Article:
This paper is concerned with understanding patterns/factors of change in Russian foreign policy that has evolved since the end of the Cold War and the way in which Russia uses its natural resources as an instrument of foreign policy. It investigates the influence of Russian gas and petroleum on relationships with bordering countries involved in the transit of their natural resources. Moreover, it is argued that Russia uses its gas ‘weapon’ as the main foreign policy instrument towards transit states. Thus, the Russian switch in foreign policy towards an emphasis on the Commonwealth of Independent States countries will also be analyzed.
a paragraph summarizing my research methods
a paragraph outlining my findings
No portion of the work referred to in the dissertation has been submitted in support of an application for another degree or qualification of this or any other university or other institute of learning.
In the post communist Russia are distinguished two main phases which has significantly contributed towards the development of its foreign policy. During the Yeltsin’s presidency, a liberal approach was adopted in creating the foreign policy strategies. It was a time when Russia was considered as a weak and inefficient state supporting the economies of the CIS countries making them remained in its sphere of influence. The second phase started in 2000 along with Putin’s election as president. Under his leadership Russia made a switch towards neoclassical realism approach in defining its foreign policy instruments.
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Putin’s started taking advantage of the ‘gas weapon’ on strategic CIS countries. Over the last seven years, Moscow has threatened or cut off supplies to countries from the Balkans to the Baltics. This has raised the question whether some commentators are not correct by saying that Europe has left itself vulnerable by relying too much on Russian energy. Gazprom, provides European Union members with more than a quarter of its gas, and 80% of Europe’s gas imports from Russia travels through Ukrainian pipelines. This creates a situation in which Russia can uses this dependence as a foreign policy tool to apply pressure against states that would adopt policies counter to Russia’s national interest.
The disintegration of the Soviet Union was one of the most important events of the late twentieth century. The status of Russia as a successor to the Soviet Union was
announced in Alma-Ata, in December, 21 1991. The former had a responsibility to establish new relations with the countries making up the latter. In this sense, the establishment of the Commonwealth of Independent States (CIS) was the frame for the future of Russian influence in its former territories.
Putin characterized CIS as “an instrument for a civilized USSR divorce”. However, it was a divorce, where the former head of the family wanted to keep its previous influence. Russia willing to become a democratic state had to deal with its own economical and political problems. As a result, Russia lacked the necessary potential to impose efficiently its foreign policy interests in the CIS space.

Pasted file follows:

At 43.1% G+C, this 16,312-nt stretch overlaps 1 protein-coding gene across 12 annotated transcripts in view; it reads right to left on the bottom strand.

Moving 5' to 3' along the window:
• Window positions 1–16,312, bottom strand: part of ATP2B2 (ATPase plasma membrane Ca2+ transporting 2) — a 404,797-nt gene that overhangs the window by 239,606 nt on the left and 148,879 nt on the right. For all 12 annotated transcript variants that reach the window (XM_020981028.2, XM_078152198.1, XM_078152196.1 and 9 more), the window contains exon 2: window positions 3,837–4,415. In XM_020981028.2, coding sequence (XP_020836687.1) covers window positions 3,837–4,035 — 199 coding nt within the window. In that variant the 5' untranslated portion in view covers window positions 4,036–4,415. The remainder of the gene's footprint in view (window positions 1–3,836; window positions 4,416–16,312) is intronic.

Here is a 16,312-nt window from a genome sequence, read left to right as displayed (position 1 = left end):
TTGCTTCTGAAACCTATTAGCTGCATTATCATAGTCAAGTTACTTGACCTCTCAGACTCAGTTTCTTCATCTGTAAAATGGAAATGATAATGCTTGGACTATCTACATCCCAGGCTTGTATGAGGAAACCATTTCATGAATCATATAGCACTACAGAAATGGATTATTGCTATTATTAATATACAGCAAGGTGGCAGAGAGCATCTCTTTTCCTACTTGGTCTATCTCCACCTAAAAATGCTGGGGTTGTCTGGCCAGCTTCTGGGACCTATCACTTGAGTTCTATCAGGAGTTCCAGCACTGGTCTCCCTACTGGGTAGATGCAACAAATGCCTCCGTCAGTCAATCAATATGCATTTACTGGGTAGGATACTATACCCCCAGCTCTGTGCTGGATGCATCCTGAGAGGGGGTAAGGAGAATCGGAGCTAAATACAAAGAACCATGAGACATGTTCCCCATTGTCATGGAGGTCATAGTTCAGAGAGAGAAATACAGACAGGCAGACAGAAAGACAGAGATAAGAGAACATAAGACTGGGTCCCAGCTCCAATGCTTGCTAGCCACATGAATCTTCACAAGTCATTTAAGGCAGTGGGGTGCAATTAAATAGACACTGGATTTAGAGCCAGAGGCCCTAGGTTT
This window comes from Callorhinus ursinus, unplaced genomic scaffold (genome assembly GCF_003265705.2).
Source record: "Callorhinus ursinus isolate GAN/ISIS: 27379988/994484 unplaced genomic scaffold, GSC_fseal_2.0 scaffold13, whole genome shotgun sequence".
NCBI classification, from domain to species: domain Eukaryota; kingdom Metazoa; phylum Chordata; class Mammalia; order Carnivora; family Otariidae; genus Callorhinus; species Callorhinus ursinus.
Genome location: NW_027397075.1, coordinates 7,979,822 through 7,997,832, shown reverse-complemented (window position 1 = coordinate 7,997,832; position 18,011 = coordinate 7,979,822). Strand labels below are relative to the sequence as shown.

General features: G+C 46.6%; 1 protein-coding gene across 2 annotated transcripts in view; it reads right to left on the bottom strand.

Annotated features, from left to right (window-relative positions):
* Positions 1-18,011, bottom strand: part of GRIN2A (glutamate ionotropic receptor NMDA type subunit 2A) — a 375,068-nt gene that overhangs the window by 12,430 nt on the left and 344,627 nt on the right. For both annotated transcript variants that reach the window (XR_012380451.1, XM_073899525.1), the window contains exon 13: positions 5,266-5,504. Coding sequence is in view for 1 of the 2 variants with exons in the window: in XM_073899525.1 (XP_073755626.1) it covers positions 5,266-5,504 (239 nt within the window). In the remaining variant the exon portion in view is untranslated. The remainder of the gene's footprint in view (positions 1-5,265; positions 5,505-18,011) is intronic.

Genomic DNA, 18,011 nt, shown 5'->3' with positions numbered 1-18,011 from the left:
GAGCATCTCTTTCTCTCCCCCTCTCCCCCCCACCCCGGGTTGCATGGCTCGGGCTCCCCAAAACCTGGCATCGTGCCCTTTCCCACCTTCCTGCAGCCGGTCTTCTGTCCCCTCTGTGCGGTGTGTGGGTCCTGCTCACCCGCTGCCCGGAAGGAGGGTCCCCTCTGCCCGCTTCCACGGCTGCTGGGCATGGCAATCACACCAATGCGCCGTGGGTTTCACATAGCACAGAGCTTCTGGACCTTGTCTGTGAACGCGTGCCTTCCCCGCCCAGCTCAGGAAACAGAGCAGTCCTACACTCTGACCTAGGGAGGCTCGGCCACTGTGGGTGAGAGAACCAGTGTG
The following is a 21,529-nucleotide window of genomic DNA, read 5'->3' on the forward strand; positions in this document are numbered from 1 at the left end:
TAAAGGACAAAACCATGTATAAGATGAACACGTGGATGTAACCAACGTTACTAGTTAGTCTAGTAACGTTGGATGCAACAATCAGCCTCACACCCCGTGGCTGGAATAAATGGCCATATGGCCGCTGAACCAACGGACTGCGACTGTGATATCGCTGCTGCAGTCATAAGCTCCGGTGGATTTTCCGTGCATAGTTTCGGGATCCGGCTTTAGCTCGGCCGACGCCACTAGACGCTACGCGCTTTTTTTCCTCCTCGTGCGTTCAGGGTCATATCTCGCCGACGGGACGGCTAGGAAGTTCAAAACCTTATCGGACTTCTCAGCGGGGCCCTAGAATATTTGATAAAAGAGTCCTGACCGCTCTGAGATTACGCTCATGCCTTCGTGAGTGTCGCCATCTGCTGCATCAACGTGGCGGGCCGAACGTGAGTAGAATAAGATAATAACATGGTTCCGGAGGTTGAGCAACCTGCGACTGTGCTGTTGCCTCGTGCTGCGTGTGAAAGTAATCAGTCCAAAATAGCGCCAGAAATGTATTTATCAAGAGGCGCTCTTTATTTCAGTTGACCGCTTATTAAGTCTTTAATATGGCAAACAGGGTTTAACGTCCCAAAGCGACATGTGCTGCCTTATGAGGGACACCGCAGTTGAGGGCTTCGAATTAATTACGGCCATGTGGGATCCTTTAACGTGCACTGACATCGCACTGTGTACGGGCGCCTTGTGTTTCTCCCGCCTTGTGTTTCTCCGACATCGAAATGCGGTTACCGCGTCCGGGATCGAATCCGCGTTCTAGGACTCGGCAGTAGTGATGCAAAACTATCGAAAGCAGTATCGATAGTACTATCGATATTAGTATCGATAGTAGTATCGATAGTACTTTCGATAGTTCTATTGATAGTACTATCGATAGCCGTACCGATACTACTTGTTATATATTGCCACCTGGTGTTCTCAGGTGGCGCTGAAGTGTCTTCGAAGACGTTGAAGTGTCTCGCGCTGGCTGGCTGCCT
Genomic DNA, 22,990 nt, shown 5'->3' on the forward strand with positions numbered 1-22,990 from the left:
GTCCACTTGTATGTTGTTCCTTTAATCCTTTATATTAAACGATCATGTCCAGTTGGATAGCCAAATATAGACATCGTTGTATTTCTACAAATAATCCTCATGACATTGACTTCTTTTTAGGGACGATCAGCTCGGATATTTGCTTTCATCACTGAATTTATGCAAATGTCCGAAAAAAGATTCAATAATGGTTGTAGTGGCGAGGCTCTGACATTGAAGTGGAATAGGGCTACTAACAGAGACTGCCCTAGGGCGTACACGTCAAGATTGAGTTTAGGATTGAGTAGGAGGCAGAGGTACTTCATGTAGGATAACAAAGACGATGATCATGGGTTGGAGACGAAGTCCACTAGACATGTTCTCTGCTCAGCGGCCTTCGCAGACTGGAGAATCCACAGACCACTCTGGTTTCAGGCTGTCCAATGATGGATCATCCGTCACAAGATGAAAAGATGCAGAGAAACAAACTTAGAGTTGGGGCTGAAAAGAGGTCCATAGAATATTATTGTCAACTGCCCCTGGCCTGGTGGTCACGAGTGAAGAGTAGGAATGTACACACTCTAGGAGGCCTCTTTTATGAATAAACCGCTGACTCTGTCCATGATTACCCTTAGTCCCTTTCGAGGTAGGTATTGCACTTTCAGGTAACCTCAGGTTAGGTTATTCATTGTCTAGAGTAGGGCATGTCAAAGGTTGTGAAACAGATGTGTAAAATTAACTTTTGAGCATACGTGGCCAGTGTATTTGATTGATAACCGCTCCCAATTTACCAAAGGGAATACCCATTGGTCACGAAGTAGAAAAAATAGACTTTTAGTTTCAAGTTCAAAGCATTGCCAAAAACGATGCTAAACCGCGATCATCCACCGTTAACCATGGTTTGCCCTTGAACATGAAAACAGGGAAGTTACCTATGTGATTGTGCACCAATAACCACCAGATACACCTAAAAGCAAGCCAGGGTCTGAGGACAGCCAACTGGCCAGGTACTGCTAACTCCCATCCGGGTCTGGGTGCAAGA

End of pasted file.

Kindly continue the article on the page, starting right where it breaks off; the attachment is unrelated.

After 1999, when the prices for energy resources started to increase, and the political elite in Moscow changed, Russia became more powerful and active in CIS countries. At the same time, countries which imported energy resources from Russia became more vulnerable and reliant on Russia. Russia due to increased prices was able to achieve greater revenues and improve its economical situation. In this context, Russia realized that energy weapon could become a very efficient instrument in promoting Russian foreign policy across its borders. Referring to Russian ‘energy weapon’, it should be mentioned that Russia had used it even before 1999, but after Putin came to power the impact of the gas tool become more efficient and aggressive for CIS countries. In January 2009 The Times wrote that “Gazprom itself is neither good nor bad. It is like a Kalashnikov or a Colt that can be used either to intimidate or in defense. Its moral value depends on the intention of the person whose finger is on the trigger”. After Putin came to power, the ‘gas weapon’ is not underestimated by anyone. Putin started to use gas as an instrument to determine CIS countries to cooperate and not to neglect Russian national interests.
Thus, this paper serves as an attempt to analyse change in Russian behavior in terms of foreign policy that has evolved since the end of the Cold War. Furthermore, the main objective of this research is to investigate the way in which Russia use its natural resources as an instrument of foreign policy in the CIS region.